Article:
Prof. Kankya who teaches at the Department of Biosecurity, Ecosystems and Veterinary Public Health in the College of Veterinary Medicine, Animal Resources and Biosecurity told The Independent that the university is trying to entrench the One Health approach into communities through community schools thanks to a four-year project known as “Capacitating One Health in Eastern and Southern Africa” (COHESA).

Kankya who doubles as the Team Lead of the project in Uganda said the four-year project is also being implemented in 11 other countries in eastern and southern Africa including; Ethiopia, Kenya, Rwanda, Somalia, and Tanzania as well as Botswana, Malawi, Mozambique, Namibia, Zambia and Zimbabwe in southern Africa.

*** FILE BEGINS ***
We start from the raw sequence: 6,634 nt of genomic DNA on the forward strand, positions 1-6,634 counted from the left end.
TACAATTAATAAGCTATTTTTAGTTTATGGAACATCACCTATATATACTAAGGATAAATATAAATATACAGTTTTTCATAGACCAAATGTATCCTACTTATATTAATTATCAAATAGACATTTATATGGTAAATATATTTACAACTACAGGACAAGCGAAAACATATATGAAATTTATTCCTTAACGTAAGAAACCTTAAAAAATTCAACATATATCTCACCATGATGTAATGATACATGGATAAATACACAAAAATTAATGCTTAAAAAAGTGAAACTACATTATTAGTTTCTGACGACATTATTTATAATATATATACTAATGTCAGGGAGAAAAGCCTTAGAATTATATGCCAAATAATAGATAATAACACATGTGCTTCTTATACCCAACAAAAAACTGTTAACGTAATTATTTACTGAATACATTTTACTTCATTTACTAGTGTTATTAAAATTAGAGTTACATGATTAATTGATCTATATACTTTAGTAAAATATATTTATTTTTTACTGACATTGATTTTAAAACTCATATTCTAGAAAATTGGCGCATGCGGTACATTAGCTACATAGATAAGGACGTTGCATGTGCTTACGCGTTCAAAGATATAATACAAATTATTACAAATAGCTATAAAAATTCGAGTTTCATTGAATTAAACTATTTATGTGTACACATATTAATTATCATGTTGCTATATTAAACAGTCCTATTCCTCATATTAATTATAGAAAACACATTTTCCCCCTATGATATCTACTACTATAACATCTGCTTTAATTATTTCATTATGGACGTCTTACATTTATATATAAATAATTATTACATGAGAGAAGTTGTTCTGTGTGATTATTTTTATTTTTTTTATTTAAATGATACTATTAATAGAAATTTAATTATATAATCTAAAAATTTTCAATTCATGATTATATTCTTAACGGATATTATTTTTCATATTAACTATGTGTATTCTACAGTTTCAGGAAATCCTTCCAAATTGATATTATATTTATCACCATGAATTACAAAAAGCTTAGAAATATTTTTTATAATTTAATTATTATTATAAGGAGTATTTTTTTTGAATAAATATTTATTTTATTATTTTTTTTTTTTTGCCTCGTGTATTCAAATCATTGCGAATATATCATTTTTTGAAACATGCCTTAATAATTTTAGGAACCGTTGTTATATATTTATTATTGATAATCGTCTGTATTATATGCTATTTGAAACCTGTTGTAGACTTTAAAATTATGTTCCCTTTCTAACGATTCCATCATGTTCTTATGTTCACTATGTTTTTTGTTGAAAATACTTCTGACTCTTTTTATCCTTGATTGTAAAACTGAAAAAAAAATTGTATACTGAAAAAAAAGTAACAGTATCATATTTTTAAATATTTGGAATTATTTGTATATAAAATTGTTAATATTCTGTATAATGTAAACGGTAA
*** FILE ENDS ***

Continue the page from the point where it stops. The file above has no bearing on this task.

Supported by the European Union-funded Organization of African, Caribbean and Pacific States (OACPS) Research and Innovation Programme, it is aimed at “generating an inclusive and innovative ecosystem, facilitating rapid uptake, adaptation, and adoption of solutions to issues that can be dealt with using a One Health approach.

It is also intended to increase the relevance of One Health research and policies in eastern and southern Africa; enhance national and sub-regional cross-sectoral collaboration between the government entities with One Health mandates and One Health stakeholders across society; equip educational and research institutes to train the next generation of One Health workforce as well as increase the capacity of government and non-governmental stakeholders to identify and deliver One Health solutions to solve key problems.